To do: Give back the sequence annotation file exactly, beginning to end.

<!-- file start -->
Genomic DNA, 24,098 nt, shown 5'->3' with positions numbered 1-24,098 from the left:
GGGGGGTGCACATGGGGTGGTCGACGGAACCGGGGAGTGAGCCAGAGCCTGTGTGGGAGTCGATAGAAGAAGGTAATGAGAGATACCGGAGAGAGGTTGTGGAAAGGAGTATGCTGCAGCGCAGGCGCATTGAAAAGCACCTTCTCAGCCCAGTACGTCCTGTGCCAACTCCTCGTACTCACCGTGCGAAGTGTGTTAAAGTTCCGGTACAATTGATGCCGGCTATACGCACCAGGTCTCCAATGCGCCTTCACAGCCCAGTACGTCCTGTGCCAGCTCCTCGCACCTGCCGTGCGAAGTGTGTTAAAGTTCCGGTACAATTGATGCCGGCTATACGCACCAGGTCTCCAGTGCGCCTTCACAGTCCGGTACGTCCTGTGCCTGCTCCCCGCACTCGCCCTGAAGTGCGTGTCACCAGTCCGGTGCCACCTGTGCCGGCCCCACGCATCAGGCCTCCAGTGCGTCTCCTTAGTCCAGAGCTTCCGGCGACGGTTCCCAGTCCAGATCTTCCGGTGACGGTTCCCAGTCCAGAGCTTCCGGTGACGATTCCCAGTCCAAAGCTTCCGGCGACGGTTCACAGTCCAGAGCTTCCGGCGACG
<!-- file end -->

Genomic DNA, 24,098 nt, shown 5'->3' with positions numbered 1-24,098 from the left:
GGGGGGTGCACATGGGGTGGTCGACGGAACCGGGGAGTGAGCCAGAGCCTGTGTGGGAGTCGATAGAAGAAGGTAATGAGAGATACCGGAGAGAGGTTGTGGAAAGGAGTATGCTGCAGCGCAGGCGCATTGAAAAGCACCTTCTCAGCCCAGTACGTCCTGTGCCAACTCCTCGTACTCACCGTGCGAAGTGTGTTAAAGTTCCGGTACAATTGATGCCGGCTATACGCACCAGGTCTCCAATGCGCCTTCACAGCCCAGTACGTCCTGTGCCAGCTCCTCGCACCTGCCGTGCGAAGTGTGTTAAAGTTCCGGTACAATTGATGCCGGCTATACGCACCAGGTCTCCAGTGCGCCTTCACAGTCCGGTACGTCCTGTGCCTGCTCCCCGCACTCGCCCTGAAGTGCGTGTCACCAGTCCGGTGCCACCTGTGCCGGCCCCACGCATCAGGCCTCCAGTGCGTCTCCTTAGTCCAGAGCTTCCGGCGACGGTTCCCAGTCCAGATCTTCCGGTGACGGTTCCCAGTCCAGAGCTTCCGGTGACGATTCCCAGTCCAAAGCTTCCGGCGACGGTTCACAGTCCAGAGCTTCCGGCGACG